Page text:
What scares me about Ivo’s film, or just this Ebbsfield bit, is that there is no way I would ever sign up to a society governed by crowdsourced decisions and I am terrified that the digital revolution might, if not managed properly, tip the balance of lively debate into anarchy.

Why?

Because I expect the government voted in democratically by the citizens of this country, to do their job. I don’t want it, I don’t have the time nor the where-with-all to do their job. I don’t want or need the responsibility of running the country, from central to local government, every morning when I wake up. It is enough for me to keep my family going. I *want* to trust the people my country decides are fit to run the country (every four years) to do their job so that I can do mine.

Yes, there will always be dissent, and there will be challenges to the decisions taken by those in power. However, I rely on the Press to keep on the case on this one. I *believe* that if there is a travesty, the Press will pick it up and expose it, I will read about it and believe that if there has truly been an abomination against democracy, that the person/party/people involved will be brought to justice. I do not want to be the person to do that, I want those in the know to do that.

At this point I can feel the groundswell of outrage at my naivety, but I am being a generalist on purpose here… I am really scared abut what *we* are trying to do with our digital enablement of government.

Running a country is a tortuous business, I imagine/assume. It is greater than running a consultancy, a bank, a hedge fund, a football club… all of which we accept requires skill that we do not question. The fact that I belong to a democratic country means that I cannot just sit on my backside and wait to be told what to do, I am allowed to affect the decisions taken, should I care to. The problem is that I don’t always know what these decisions are, where to find them and how to engage/influence.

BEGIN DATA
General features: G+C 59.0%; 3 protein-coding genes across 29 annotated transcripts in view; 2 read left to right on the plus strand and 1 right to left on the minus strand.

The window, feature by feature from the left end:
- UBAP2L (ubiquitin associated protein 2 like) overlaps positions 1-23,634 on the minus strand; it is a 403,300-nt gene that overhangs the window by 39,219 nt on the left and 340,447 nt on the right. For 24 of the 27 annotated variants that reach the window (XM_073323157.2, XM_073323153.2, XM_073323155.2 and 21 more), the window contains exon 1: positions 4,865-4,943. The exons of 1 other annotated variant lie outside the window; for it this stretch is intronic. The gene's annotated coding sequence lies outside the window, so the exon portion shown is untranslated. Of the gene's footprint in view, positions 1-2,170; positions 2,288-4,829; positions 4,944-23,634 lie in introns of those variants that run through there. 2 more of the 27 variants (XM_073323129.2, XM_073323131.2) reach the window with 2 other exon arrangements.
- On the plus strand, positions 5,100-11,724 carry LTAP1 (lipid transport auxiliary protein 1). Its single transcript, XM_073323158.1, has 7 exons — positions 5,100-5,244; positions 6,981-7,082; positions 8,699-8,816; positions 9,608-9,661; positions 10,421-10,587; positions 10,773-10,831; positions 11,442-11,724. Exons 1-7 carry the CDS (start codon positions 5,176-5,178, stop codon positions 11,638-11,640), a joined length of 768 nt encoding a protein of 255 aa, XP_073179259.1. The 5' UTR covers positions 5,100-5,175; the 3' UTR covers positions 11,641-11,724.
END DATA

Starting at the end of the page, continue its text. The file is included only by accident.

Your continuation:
Surely, the digital revolution is more about a release of shared responsibility for the governing of a country. It is not an abdication of responsibility for those we vote in: please let’s not propose governance that relies on crowdsourcing decision-making on a macro, mesa or micro level. What it is is a new channel for the decision makers (who are busy dealing with enormous stuff, like war for example) to understand what is concerning the citizens of the country, enabling them to address these without relying on expensive ‘citizen insight’.

It also should mean that us citizens will stumble upon apt policies in the making, that we can affect, engage with and potentially influence – because our government is able to understand our concerns and will act accordingly. (Effective consultation.)

That is what I want to achieve by working in this space in the UK government departments. To make sure that those needing to know what we, citizens, think, can do so without too much effort (monitoring of social space); assist engagement where appropriate and be a guiding hand in what is *frankly* a daily explosion of information and data.

Why?

So that they can do their job and we can do ours.